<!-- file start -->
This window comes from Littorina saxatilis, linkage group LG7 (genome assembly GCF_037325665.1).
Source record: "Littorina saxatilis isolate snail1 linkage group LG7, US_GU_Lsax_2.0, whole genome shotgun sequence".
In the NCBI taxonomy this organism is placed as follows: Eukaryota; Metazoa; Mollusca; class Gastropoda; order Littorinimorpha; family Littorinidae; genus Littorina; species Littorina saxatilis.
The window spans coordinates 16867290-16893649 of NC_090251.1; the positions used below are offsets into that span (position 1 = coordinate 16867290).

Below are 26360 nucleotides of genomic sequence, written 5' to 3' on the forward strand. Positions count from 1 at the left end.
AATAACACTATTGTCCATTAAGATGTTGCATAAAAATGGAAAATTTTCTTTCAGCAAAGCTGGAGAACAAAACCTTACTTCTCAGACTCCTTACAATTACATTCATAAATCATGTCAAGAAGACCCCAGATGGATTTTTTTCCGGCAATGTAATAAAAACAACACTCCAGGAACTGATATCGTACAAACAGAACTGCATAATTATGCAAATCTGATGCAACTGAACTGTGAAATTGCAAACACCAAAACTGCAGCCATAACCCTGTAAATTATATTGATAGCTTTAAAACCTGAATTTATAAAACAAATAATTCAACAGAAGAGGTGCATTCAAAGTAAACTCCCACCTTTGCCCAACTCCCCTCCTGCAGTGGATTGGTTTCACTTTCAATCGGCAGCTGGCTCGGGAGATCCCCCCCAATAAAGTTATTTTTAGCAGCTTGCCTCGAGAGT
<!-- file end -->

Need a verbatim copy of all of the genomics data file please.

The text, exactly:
This window comes from Littorina saxatilis, linkage group LG7 (genome assembly GCF_037325665.1).
Source record: "Littorina saxatilis isolate snail1 linkage group LG7, US_GU_Lsax_2.0, whole genome shotgun sequence".
In the NCBI taxonomy this organism is placed as follows: Eukaryota; Metazoa; Mollusca; class Gastropoda; order Littorinimorpha; family Littorinidae; genus Littorina; species Littorina saxatilis.
The window spans coordinates 16867290-16893649 of NC_090251.1; the positions used below are offsets into that span (position 1 = coordinate 16867290).

Below are 26360 nucleotides of genomic sequence, written 5' to 3' on the forward strand. Positions count from 1 at the left end.
AATAACACTATTGTCCATTAAGATGTTGCATAAAAATGGAAAATTTTCTTTCAGCAAAGCTGGAGAACAAAACCTTACTTCTCAGACTCCTTACAATTACATTCATAAATCATGTCAAGAAGACCCCAGATGGATTTTTTTCCGGCAATGTAATAAAAACAACACTCCAGGAACTGATATCGTACAAACAGAACTGCATAATTATGCAAATCTGATGCAACTGAACTGTGAAATTGCAAACACCAAAACTGCAGCCATAACCCTGTAAATTATATTGATAGCTTTAAAACCTGAATTTATAAAACAAATAATTCAACAGAAGAGGTGCATTCAAAGTAAACTCCCACCTTTGCCCAACTCCCCTCCTGCAGTGGATTGGTTTCACTTTCAATCGGCAGCTGGCTCGGGAGATCCCCCCCAATAAAGTTATTTTTAGCAGCTTGCCTCGAGAGT